Pastor's Blog

I have had a distaste for gimmickry and emotional manipulation in religion from my earliest days in evangelicalism.  I think the first sour taste came when I was sixteen and got involved with the Word of Life program at our church youth group.  The Word of Life program provided a competition called “Teens Involved”.  There were local, regional, and national competitions in gospel singing, playing instruments, puppet ministry, preaching and Bible quizzing.  Though new to evangelicalism, I enjoyed public speaking and people encouraged me to enter the “preacher boy” competition.  So I did.

I decided that since everyone who attended these competitions was a believer, preaching a message about becoming a Christian would be pointless.  Instead, I constructed a sermon to encourage believers in the faith.  I used the account of the man who fell asleep and fell out of a window while Paul was preaching (Acts 20), although I don’t remember anymore the gist of the message.

I had done public speaking in speech class and had done well, but I had never preached.  How hard could it be, I thought?

It wasn’t hard at all.  I felt comfortable before the judges and the people listening.  I spoke to them about the passage and encouraged them in the faith.  When I got my scoresheet all three judges deducted points because (a) I didn’t preach a salvation message and (b) I didn’t give an invitation at the end of my sermon for people to “get saved”.  I found that odd.  Why would I ask people who are already Christians to become Christians?

I did well enough in the first competition to move to the next level, where there were even more “preacher boys”.  As I sat in the “prep room” before the competition, I was stunned to discover several things.  First, I was the only boy in the room to prepare my sermon myself and without help.  All the other boys’ sermons were either written by their pastors or with a lot of coaching from the pastor.  Some pastors were even coaching their students in the prep room.  But the “coaching” was strange.  The boys were being coached on how to make hand gestures and when to make them;  when to get loud, when to get soft;  when to turn your body and lean on the pulpit and point and look and sound stern;  when to look sad, when to laugh, and when to look somber.  And of course, how to give an invitation.  They were practicing all these things and their pastors were teaching them how to do it just right.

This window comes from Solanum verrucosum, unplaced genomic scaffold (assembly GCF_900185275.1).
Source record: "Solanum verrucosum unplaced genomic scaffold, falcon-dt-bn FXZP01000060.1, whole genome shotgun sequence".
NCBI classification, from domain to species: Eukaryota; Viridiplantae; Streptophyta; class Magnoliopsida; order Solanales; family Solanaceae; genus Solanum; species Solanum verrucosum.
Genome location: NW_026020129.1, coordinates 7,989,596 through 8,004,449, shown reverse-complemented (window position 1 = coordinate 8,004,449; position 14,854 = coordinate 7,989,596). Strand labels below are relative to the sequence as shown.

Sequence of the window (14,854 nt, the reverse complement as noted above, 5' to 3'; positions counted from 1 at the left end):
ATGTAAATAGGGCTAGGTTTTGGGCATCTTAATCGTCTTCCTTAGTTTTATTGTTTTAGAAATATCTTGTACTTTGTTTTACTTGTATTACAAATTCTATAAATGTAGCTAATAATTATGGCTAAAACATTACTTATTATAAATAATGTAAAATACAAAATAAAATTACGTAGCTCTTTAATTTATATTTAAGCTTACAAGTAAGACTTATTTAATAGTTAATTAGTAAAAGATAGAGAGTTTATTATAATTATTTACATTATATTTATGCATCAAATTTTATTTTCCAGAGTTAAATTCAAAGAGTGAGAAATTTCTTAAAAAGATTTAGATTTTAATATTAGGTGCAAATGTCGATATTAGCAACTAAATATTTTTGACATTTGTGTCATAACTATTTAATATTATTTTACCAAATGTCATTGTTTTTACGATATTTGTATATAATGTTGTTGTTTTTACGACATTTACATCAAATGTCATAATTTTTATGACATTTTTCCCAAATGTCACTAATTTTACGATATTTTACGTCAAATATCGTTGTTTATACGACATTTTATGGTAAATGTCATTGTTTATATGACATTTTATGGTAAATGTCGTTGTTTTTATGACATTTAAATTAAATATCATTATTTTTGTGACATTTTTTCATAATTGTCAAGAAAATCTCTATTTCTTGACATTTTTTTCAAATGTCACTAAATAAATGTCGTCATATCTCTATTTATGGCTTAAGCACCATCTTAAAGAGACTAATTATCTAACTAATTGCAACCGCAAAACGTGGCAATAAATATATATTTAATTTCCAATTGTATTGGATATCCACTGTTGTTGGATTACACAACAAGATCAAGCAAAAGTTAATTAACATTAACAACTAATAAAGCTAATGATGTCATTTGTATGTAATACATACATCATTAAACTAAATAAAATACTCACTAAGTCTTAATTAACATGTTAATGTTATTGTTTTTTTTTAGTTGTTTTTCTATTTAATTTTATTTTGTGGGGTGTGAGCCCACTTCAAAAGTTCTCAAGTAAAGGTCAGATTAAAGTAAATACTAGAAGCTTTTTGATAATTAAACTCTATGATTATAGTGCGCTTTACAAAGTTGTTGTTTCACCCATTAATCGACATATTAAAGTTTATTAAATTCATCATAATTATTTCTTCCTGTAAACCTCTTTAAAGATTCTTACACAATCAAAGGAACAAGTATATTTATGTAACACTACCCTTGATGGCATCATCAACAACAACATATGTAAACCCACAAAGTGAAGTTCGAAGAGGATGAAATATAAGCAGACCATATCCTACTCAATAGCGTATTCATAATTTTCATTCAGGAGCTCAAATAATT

I encountered the same boys and the same coaching as I went up the ladder to the national competition.  When I asked one boy why he was preaching a salvation message to people who were already Christians he screwed up his face and said,  “You’re not gonna win if you don’t give a salvation message,” he said.

He was right.  As I went up the competitive ladder I always placed third or fourth;  in the national competition I was tenth.  Points were always deducted because I didn’t give a salvation message and I didn’t give an invitation for people to come forward.

I learned a lot from that experience.  I learned some things about preaching, but more than that I learned a good bit about evangelicals.  I didn’t come away from the experience disappointed at losing so much as I came away disappointed that evangelical pastors were passing off their sermons as the boys’ work.  That seemed like lying and cheating to me.  And they did it because winning was the important thing.  If it wasn’t that, why not let their boys prepare their own messages?

More than that I was disappointed that pastors believed it was necessary to manipulate their listeners people with gestures, looks, and tone of voice.  Did God need gimmicks to change minds and move hearts?  Wasn’t His truth sufficient?  If they were teaching boys these methods, it meant that they believed in those methods and used them when they preached.  It changed the way I listened to preachers.  I had my guard up, lest I be manipulated with an insincere gimmick.

I was already getting a bad taste in my mouth about evangelicals, and I was only sixteen.

And I don’t think I’m finished yet with the topic of gimmicks and manipulation…


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